Unlicensed – The More Fair Regime

WiFi is one of dozens of wireless radio devices including portable phones, garage door openers, remote controls and Mr. Microphones that transmit and receive on special radio bands that have been designated “unlicensed.” Unlicensed does not mean – as some big telecoms are saying right now – that there are no rules and chaos reigns. Quite the contrary. On licensed radio, people get permission to broadcast from the FCC. With unlicensed radio, a potential creator requests permission to build a new device that takes advantage of unlicensed spectrum. Creators submit their design for a device to the FCC for approval. Unlicensed devices are required to follow strict specifications.Once a creator can prove that her device meets the FCC’sengineering standards, she can build any number of them can be made without requesting license permission for each unit. For example, people that want to use unlicensed devices – their portable phones, garage door openers or wifi phones – do not need to get prior permission to use them from the FCC.

When communities take advantage of these new technologies for their communication needs, innovative systems built on an as-needed basis begin to flourish.

For example, the city of Cleveland is creating what they call a citywide “municipal bicycle lane.” One Cleveland is a high speed city-wide network,designed to lower access costs for all who use it. Scalable to neighborhoods or other cities, the Cleveland project provides free wireless internet to the public while lowering communications costs for participating non-profits and government agencies. One Cleveland designers are focusing on five core aspects for planning their “digital city”: “bridging the digital divide, health care, arts and culture, scientific research and e-government.” Operational savings for participating educational, government, cultural, and healthcare organizations is anticipated to be 30-60%. Participating organizations are encouraged to provide free public access to their neighbors and communities.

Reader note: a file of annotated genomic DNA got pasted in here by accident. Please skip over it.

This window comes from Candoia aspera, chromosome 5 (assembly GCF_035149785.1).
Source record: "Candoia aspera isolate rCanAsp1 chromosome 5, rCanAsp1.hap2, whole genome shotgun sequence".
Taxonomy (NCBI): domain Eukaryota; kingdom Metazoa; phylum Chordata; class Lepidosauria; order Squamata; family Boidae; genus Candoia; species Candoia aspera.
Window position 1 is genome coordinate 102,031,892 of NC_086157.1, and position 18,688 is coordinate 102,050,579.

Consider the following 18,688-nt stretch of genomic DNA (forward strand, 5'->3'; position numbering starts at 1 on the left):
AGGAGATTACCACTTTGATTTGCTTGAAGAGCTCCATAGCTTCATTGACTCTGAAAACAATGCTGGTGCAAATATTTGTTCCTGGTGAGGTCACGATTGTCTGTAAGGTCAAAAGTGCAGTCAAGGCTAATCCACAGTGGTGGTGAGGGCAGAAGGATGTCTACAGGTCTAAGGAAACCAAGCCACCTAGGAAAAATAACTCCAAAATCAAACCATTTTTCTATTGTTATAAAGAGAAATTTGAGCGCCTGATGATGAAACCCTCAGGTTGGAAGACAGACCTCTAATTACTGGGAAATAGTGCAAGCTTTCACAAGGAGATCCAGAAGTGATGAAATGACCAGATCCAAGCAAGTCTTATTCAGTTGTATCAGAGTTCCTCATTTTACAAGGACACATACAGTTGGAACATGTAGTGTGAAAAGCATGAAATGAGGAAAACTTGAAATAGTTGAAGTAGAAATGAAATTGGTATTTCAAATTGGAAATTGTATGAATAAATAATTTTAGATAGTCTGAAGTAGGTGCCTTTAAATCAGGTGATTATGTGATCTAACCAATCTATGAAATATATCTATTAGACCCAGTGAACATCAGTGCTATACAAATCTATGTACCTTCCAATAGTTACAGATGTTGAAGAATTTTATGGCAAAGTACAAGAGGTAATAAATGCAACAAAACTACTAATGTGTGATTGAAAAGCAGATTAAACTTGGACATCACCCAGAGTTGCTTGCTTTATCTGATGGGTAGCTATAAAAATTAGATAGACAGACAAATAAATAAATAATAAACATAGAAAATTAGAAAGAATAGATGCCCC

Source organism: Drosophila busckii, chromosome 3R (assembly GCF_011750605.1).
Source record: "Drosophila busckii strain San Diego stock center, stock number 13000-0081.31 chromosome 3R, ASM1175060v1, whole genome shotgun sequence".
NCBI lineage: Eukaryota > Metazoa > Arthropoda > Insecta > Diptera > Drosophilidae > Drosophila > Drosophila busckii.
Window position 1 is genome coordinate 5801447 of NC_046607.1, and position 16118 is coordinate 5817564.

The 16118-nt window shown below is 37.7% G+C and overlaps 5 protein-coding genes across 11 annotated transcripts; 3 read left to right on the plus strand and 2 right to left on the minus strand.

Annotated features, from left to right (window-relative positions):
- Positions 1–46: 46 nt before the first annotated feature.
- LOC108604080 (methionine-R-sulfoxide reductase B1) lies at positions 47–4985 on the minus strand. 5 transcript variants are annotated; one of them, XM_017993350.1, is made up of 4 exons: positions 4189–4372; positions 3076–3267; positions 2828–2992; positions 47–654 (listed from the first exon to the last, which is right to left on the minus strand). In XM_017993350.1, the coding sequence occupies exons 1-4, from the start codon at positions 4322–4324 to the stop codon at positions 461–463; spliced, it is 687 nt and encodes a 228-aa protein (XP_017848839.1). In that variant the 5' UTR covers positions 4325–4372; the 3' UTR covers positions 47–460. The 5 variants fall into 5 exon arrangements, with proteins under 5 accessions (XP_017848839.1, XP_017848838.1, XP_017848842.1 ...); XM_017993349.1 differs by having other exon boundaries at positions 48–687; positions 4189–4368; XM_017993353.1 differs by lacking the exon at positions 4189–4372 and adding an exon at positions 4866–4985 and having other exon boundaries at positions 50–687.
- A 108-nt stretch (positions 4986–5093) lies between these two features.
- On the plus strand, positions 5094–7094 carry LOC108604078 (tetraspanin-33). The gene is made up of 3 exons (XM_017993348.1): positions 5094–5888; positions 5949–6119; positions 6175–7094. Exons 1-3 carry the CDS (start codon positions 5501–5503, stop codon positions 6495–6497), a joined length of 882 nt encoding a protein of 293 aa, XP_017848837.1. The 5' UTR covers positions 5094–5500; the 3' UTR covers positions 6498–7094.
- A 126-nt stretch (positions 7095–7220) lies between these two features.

By creating access points in all public schools, universities, and other public areas, the digital city planners hope to create the digital infrastructure they believe is critical to economic growth. By creating this core network for the city, the public should benefit by opportunities for “learning, job training, research, economic development, and community access to culture, healthcare, and e-government.

On a smaller scale along these lines, the Urban League of Eastern Massachusetts is networking computer training centers and non-profits in the Roxbury area of Boston, in order to more effectively share resources such as expensive computer training programs. In Urbana-Champaign, Illinois a community wireless group is providing internet on a sliding scale capping at $10 a month. And in southern California, eighteen Indian reservations in San Diego county are using wireless to reunite their tribe across a distance of over 200 miles with hopes of making their project self-sustaining by providing high-speed access to nonnative households.